Conventional thinkingpaints entrepreneurs as individuals equipped with a high tolerance for risk. That same thinking points to the successful entrepreneur as a business-minded independent who not only recognizes a previously unseen opportunity, but also has the know-how and vision to make that opportunity unfold and flourish in the marketplace.
From the standpoint of entrepreneurship education, the difference between an entrepreneur scaling new summits with a flag or hitting bottom with a shovel is a powerful bundle of skills and knowledge. When delivered with dedication and a strong grasp of real-world conditions, that bundle is the entrepreneur’s lifeline to success.
I recently took part in a grant signing ceremony that brought home the concept of entrepreneurial education as a lifeline. The event kicked off a $300,000 training grant from the Minnesota Job Skills Partnership (MJSP) to our college, which is teaming up with Capital Safety–the world leader in the design and manufacture of height safety and fall protection equipment–to deliver critical training programs to employees at the company’s state-of-the-science production and testing facility in Red Wing, MN.
True Workforce Engagement
During the course of my career as an educator, I have participated in my share of grant signing ceremonies. All are happy occasions, but many are simply formal announcements populated by the designated signatories, a smattering of guests, a photographer or two, and perhaps a representative from area media.
The event at Capital Safety raised the bar for workforce engagement. I arrived at the signing site with an ample college contingent–one vice president, two deans, two customized training directors and one communications coordinator. We quickly found ourselves outnumbered by more than 350 Capital Safety employees, who had gathered to celebrate the grant.
Capital Safety-Americas President David Thomas, MJSP Director Paul Moe and Red Wing Mayor John Howe mirrored my duties as a signatory. They, along with the DCTC contingent, picked up on the positive energy emanating from the assembled workers, who listened, attentive and smiling, as their president reviewed the company’s superb performance over the past year before describing the DCTC training programs that would augment the skill range of every employee present, streamlining career pathways in such areas as wind energy, mechatronics, green manufacturing, supervisory management and advanced computer training.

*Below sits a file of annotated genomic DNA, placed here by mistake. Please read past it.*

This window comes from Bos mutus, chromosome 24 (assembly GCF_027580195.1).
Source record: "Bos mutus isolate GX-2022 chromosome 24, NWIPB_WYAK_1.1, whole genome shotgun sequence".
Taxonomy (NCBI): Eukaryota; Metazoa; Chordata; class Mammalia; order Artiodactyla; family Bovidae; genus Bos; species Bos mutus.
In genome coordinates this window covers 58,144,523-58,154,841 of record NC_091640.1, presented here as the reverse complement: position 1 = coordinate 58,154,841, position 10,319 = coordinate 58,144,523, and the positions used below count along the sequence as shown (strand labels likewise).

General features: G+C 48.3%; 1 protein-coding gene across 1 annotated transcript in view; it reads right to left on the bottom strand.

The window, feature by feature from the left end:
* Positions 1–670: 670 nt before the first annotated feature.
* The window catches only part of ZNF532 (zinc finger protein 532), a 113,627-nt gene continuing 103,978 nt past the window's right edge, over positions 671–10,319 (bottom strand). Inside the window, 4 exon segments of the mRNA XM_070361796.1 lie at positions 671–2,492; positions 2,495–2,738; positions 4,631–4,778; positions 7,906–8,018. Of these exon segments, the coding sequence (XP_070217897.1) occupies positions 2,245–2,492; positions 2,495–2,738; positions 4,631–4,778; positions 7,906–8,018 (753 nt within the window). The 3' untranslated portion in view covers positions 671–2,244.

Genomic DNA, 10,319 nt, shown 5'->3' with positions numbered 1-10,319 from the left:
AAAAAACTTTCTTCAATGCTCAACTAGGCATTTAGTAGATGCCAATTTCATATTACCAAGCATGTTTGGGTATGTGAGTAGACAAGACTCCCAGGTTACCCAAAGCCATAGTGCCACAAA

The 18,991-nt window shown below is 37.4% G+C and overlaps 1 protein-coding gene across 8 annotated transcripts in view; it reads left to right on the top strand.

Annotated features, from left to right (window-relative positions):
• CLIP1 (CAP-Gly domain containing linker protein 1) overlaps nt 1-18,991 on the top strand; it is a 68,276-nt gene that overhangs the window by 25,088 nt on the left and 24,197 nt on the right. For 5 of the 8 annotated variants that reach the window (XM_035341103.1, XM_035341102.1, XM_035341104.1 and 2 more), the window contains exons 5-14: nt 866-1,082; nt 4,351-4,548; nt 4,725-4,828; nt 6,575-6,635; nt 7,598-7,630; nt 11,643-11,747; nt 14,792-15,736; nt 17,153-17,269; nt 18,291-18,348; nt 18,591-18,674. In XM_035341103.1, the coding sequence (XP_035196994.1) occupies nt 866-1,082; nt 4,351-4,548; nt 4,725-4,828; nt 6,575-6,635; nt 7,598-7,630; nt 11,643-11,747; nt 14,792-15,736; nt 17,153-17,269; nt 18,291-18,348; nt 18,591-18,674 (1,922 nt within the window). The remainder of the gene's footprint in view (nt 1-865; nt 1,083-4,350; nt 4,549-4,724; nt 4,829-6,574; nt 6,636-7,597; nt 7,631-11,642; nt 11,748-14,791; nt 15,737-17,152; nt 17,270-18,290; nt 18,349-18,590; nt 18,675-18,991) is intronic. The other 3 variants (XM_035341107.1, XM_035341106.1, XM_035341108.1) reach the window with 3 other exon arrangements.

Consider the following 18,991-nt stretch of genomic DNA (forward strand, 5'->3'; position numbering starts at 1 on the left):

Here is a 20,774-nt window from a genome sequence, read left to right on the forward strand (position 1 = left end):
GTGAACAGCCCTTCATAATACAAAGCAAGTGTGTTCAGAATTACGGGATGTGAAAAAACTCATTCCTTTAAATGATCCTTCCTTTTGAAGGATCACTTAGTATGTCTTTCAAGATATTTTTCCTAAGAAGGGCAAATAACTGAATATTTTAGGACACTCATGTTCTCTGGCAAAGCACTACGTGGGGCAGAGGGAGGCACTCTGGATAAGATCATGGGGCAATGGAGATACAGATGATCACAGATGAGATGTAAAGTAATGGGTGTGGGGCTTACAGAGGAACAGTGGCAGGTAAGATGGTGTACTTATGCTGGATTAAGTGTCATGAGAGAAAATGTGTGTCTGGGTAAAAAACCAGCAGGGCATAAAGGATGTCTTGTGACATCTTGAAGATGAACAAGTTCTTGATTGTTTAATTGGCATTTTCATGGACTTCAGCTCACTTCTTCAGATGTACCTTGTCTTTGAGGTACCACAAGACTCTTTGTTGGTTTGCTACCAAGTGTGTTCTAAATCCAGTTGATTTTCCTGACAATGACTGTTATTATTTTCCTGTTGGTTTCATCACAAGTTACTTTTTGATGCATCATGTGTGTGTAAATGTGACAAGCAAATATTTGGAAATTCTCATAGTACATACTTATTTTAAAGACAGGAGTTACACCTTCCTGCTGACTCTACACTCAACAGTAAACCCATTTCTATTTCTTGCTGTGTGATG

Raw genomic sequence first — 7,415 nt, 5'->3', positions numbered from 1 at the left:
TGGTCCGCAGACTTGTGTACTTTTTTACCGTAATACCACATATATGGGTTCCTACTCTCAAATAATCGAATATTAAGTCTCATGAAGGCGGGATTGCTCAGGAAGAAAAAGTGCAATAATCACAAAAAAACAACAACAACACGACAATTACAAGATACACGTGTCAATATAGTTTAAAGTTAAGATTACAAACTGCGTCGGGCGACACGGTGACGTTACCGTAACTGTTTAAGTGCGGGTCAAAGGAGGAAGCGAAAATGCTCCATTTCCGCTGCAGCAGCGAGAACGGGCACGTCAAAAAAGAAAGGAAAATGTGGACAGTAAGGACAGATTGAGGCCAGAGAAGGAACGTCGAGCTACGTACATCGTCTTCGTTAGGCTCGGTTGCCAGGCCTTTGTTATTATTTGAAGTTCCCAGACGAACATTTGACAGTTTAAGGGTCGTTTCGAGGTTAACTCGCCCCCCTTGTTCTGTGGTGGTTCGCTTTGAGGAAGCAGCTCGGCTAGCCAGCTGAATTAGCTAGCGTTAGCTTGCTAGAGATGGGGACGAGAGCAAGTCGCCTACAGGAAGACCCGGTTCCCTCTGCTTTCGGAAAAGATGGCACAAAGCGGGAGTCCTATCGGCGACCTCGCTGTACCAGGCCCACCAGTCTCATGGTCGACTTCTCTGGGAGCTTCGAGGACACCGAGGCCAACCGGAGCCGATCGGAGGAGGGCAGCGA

It’s no secret that entrepreneurial thinking goes well beyond the lone enterpriser making the grueling ascent to prosperity through the force of a brave, new idea. The revitalizing boons of intrapreneurship can serve as the lifeblood of the largest and most mature corporations, institutions and concerns. At Capital Safety, entrepreneurial attitudes permeate all aspects of the organization. Suggestion boxes at the Red Wing facility generate more than 100 innovative ideas and observations a week. Championed by every contributor to the Capital Safety mission, which centers on saving lives around the world in the transportation, oil and gas, construction, utilities, and wind energy industries, the quest for improved quality and efficiency never stops, evidenced by a creative progression that notches more patents than any other company in the fall protection field.
Capital’s management team includes shop-floor workers in the decision-making process, fostering a workforce that cares deeply about manufacturing the best fall protection equipment possible. They live and breathe the company motto: "Build safe so that they stay safe.”
Three Key Lessons
As two-year colleges across the nation continue to expand entrepreneurship programs, we as administrators can garner three key lessons from the business culture at Capital Safety. First, we should remember that many major companies, including Fortune 500 juggernauts like Apple, Nordstrom, eBay and Electronic Data Systems, started organically from humble entrepreneurial blueprints. Capital itself originated 60 years ago in Sala, Sweden, when the company’s founders introduced the world’s first self-retracting lifeline for use by workers in local silver mines.
Second, we have to understand that teaching entrepreneurship is more than just delivering a smart and relevant curriculum. In every institutional undertaking, we must think and act as highly capable entrepreneurs, constantly searching for new opportunities, purposeful innovations and mutually constructive partnerships. How can we teach effective risk management unless we ourselves are both experienced and accomplished at taking bold yet intelligent risks?
Third, we need to emulate Capital Safety’s commitment to quality, which is founded on the straightforward aspiration to save lives. After the signing ceremony, we took a tour of the facility, ending at a large wall map dotted with flags indicating workers whose lives were saved by Capital Safety products. Entrepreneurs might not be construction workers treading the high steel of 100-story skyscrapers, but they often put their livelihoods on the line pursuing ideas that can take them to dizzying heights.
When delivering entrepreneurship education, we need to develop programs that reduce risk by providing start-to-finish support. We need to live and breathe our mission of educating savvy and agile entrepreneurs. We need to build safe so that they stay safe.